Everybody get together, learn to love one another right now ...
That spirit of generosity extends to Baby Boomers, too. 86 percent of them said they "didn't mind" paying more in taxes to protect the program, even though most benefit-cut proposals would affect Boomers less than the generations that follow them.
The Baby Boom generation lost most of its wealth in the Wall Street financial crisis. Yet it's still willing to pay up to keep the program solvent - especially for their children's generation.
The Kids Are
Younger Americans are willing to make the hard decisions, too. 87 percent of Gen X-ers and 85 percent of Gen Y-ers were also willing to pay more in taxes in order to protect the program.
Solid majorities of young people were willing to share in the sacrifice, across all income levels.
Consensus At Last
Did you think Republicans never want to pay more taxes? Not true, at least when it comes to Social Security. Three out of four Republicans said they'd be willing to pay more to protect the program. So did 86 percent of independents - and 91 percent of Democrats.
What's more, 62 percent of Republicans thought we should consider increasing the program's benefits. So did 71 percent of independents and 84 percent of Democrats.
The President's vision of bipartisan consensus can be achieved - around strengthening Social Security.
Having Their Cake - And Eating Yours, Too
Guess who isn't willing to step up and pitch in? The millionaires, billionaires, and corporations behind the deficit hysteria. Their pampered pitchpeople are hiding, too.
After all, the NASI survey's been out for a week and we haven't heard a peep from any of them. Not one of them has congratulated the American people for making those "hard choices." Not one of them has signed on to promote the NASI survey's common-sense, fiscally responsible agenda for Social Security.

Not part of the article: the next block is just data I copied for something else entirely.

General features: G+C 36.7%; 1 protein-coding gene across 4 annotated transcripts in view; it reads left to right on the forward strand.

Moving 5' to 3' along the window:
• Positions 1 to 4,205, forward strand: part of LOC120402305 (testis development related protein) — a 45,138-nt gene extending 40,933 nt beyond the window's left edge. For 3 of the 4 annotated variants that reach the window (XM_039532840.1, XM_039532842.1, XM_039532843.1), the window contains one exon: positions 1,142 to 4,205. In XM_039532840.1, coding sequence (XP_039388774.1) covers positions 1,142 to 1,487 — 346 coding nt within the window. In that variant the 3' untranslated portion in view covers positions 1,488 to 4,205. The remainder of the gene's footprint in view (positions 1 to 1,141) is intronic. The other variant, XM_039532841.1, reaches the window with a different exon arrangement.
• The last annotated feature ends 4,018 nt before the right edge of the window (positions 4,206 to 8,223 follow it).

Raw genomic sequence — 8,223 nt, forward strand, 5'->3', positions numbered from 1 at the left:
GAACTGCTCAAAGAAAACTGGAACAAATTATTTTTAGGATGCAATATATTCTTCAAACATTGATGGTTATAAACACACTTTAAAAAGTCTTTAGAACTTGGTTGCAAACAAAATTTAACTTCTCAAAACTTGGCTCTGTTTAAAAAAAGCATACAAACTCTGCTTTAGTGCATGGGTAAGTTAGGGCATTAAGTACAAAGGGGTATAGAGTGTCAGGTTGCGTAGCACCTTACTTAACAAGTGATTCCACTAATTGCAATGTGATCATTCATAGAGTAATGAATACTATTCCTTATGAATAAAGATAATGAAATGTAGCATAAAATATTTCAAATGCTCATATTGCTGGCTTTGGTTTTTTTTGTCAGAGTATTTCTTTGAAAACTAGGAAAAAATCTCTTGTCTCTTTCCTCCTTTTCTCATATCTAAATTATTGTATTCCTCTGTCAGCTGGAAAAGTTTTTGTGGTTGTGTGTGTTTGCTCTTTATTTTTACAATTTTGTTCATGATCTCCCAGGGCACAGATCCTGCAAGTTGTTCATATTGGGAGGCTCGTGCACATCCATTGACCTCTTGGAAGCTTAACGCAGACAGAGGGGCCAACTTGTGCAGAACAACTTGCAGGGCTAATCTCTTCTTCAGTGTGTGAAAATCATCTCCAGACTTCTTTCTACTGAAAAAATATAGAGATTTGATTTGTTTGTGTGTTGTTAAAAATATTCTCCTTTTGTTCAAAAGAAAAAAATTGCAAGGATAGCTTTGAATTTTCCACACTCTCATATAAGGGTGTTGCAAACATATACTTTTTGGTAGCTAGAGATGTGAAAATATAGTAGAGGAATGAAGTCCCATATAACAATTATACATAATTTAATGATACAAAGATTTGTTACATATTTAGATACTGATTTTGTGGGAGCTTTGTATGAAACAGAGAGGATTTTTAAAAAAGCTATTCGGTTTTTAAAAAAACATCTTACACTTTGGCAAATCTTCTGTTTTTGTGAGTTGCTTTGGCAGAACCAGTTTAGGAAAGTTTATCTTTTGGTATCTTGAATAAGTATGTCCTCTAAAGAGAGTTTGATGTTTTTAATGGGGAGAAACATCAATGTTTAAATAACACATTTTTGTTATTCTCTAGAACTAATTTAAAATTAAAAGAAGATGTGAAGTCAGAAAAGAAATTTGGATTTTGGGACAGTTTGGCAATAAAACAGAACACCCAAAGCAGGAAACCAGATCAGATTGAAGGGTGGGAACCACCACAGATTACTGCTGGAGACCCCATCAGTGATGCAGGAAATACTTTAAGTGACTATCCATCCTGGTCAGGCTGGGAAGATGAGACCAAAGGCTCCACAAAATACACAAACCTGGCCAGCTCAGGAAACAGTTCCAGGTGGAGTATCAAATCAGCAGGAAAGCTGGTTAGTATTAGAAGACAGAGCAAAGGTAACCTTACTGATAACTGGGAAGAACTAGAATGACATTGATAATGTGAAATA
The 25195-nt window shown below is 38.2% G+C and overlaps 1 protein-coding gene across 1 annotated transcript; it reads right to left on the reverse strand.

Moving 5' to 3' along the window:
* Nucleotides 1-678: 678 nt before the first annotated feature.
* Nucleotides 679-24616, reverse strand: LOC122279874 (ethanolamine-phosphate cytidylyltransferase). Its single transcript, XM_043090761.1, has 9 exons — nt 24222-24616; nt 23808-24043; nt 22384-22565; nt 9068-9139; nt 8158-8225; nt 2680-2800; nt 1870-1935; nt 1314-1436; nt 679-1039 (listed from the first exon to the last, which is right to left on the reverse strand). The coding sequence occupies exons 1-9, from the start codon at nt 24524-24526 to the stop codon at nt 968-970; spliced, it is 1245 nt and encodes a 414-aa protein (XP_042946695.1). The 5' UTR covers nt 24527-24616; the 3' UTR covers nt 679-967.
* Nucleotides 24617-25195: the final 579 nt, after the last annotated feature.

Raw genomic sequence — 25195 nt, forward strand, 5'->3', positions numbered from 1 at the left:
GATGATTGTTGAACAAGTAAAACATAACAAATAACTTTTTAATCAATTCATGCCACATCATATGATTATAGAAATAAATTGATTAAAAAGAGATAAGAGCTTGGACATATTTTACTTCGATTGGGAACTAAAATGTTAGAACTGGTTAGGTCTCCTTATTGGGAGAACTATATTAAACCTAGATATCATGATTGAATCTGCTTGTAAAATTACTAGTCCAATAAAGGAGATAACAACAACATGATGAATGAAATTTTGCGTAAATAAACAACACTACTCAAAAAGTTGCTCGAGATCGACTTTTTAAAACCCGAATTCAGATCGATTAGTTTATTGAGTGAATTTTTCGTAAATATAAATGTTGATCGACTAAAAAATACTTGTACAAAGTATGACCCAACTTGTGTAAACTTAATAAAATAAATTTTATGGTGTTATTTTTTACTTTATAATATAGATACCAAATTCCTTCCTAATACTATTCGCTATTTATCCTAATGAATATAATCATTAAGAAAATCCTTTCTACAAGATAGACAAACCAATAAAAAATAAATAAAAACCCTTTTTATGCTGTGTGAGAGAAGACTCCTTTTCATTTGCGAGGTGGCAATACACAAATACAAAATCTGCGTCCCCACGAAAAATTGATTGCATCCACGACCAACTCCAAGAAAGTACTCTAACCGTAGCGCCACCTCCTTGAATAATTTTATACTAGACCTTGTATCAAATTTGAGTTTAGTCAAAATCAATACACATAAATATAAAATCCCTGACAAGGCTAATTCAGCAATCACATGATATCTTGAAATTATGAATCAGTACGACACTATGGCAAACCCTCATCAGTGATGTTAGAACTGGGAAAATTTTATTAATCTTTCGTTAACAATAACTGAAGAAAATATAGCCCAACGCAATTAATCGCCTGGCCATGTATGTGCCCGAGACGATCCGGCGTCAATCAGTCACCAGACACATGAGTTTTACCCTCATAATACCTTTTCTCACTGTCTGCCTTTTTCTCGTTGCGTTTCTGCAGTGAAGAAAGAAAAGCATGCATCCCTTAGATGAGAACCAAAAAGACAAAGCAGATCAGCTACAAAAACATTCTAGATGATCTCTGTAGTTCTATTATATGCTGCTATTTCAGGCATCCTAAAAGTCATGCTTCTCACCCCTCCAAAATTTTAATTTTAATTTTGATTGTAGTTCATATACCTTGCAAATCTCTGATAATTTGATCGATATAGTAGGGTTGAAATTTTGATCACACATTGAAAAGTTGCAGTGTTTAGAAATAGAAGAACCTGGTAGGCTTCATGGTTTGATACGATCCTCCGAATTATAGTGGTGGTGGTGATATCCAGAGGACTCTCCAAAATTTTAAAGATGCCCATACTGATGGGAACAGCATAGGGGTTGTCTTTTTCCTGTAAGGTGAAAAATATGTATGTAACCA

Not even straight-shootin' Alan Simpson.
You can run but you can't hide
"If you have some better suggestions about how to stabilize Social Security instead of just babbling into the vapors," Simpson wrote in his "310 million tits" email, "let me know." Now the public has let him know.
"If there's no pain," says the Concord Coalition, "there's no gain." Now we know that they're talking about your pain and their gain.
And the public's still being lectured. One lecture came from Goldman Sachs CEO Lloyd Blankfein who, thanks to the Wall Street bailout, benefited rom the largest free lunch in history.
Pack it in, guys. In fact, you should be celebrating: The public's made those hard choices you've been talking about. If you're not hypocrites you'll fight for their Social Security agenda, not yours.
If you're not hypocrites.
It's time to step up and take a lesson in responsibility from the American people. Anything else is, in as one of you once said, "bullsh*t."